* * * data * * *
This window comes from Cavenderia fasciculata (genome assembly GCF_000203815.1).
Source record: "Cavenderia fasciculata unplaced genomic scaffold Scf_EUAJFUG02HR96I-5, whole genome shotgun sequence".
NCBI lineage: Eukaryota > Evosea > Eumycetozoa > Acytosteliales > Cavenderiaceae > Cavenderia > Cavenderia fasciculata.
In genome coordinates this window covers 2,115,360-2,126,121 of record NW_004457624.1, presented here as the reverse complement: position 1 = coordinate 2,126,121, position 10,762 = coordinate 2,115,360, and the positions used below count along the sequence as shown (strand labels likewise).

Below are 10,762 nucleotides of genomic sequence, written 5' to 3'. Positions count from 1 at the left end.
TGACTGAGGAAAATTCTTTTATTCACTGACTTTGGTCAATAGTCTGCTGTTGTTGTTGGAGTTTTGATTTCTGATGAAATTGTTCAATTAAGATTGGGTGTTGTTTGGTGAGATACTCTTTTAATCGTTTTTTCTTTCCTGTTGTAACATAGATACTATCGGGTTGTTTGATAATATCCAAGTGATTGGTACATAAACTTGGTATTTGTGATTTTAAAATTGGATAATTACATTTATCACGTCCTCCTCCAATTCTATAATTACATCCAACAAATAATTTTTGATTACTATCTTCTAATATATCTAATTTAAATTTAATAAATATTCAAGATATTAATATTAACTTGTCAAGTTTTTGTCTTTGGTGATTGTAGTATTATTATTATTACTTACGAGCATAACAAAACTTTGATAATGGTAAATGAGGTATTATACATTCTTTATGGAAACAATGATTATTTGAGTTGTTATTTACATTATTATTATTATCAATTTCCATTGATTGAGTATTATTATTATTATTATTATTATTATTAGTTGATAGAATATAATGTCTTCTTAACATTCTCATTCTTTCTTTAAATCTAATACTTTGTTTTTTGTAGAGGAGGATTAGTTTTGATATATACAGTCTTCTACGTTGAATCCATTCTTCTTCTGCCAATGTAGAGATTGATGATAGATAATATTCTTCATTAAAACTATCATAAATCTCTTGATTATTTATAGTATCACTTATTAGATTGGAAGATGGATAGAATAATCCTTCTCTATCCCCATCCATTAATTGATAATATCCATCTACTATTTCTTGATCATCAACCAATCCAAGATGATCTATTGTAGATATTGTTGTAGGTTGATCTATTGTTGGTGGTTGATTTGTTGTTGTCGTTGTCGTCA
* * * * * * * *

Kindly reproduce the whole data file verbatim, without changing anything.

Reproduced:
This window comes from Cavenderia fasciculata (genome assembly GCF_000203815.1).
Source record: "Cavenderia fasciculata unplaced genomic scaffold Scf_EUAJFUG02HR96I-5, whole genome shotgun sequence".
NCBI lineage: Eukaryota > Evosea > Eumycetozoa > Acytosteliales > Cavenderiaceae > Cavenderia > Cavenderia fasciculata.
In genome coordinates this window covers 2,115,360-2,126,121 of record NW_004457624.1, presented here as the reverse complement: position 1 = coordinate 2,126,121, position 10,762 = coordinate 2,115,360, and the positions used below count along the sequence as shown (strand labels likewise).

Below are 10,762 nucleotides of genomic sequence, written 5' to 3'. Positions count from 1 at the left end.
TGACTGAGGAAAATTCTTTTATTCACTGACTTTGGTCAATAGTCTGCTGTTGTTGTTGGAGTTTTGATTTCTGATGAAATTGTTCAATTAAGATTGGGTGTTGTTTGGTGAGATACTCTTTTAATCGTTTTTTCTTTCCTGTTGTAACATAGATACTATCGGGTTGTTTGATAATATCCAAGTGATTGGTACATAAACTTGGTATTTGTGATTTTAAAATTGGATAATTACATTTATCACGTCCTCCTCCAATTCTATAATTACATCCAACAAATAATTTTTGATTACTATCTTCTAATATATCTAATTTAAATTTAATAAATATTCAAGATATTAATATTAACTTGTCAAGTTTTTGTCTTTGGTGATTGTAGTATTATTATTATTACTTACGAGCATAACAAAACTTTGATAATGGTAAATGAGGTATTATACATTCTTTATGGAAACAATGATTATTTGAGTTGTTATTTACATTATTATTATTATCAATTTCCATTGATTGAGTATTATTATTATTATTATTATTATTATTAGTTGATAGAATATAATGTCTTCTTAACATTCTCATTCTTTCTTTAAATCTAATACTTTGTTTTTTGTAGAGGAGGATTAGTTTTGATATATACAGTCTTCTACGTTGAATCCATTCTTCTTCTGCCAATGTAGAGATTGATGATAGATAATATTCTTCATTAAAACTATCATAAATCTCTTGATTATTTATAGTATCACTTATTAGATTGGAAGATGGATAGAATAATCCTTCTCTATCCCCATCCATTAATTGATAATATCCATCTACTATTTCTTGATCATCAACCAATCCAAGATGATCTATTGTAGATATTGTTGTAGGTTGATCTATTGTTGGTGGTTGATTTGTTGTTGTCGTTGTCGTCA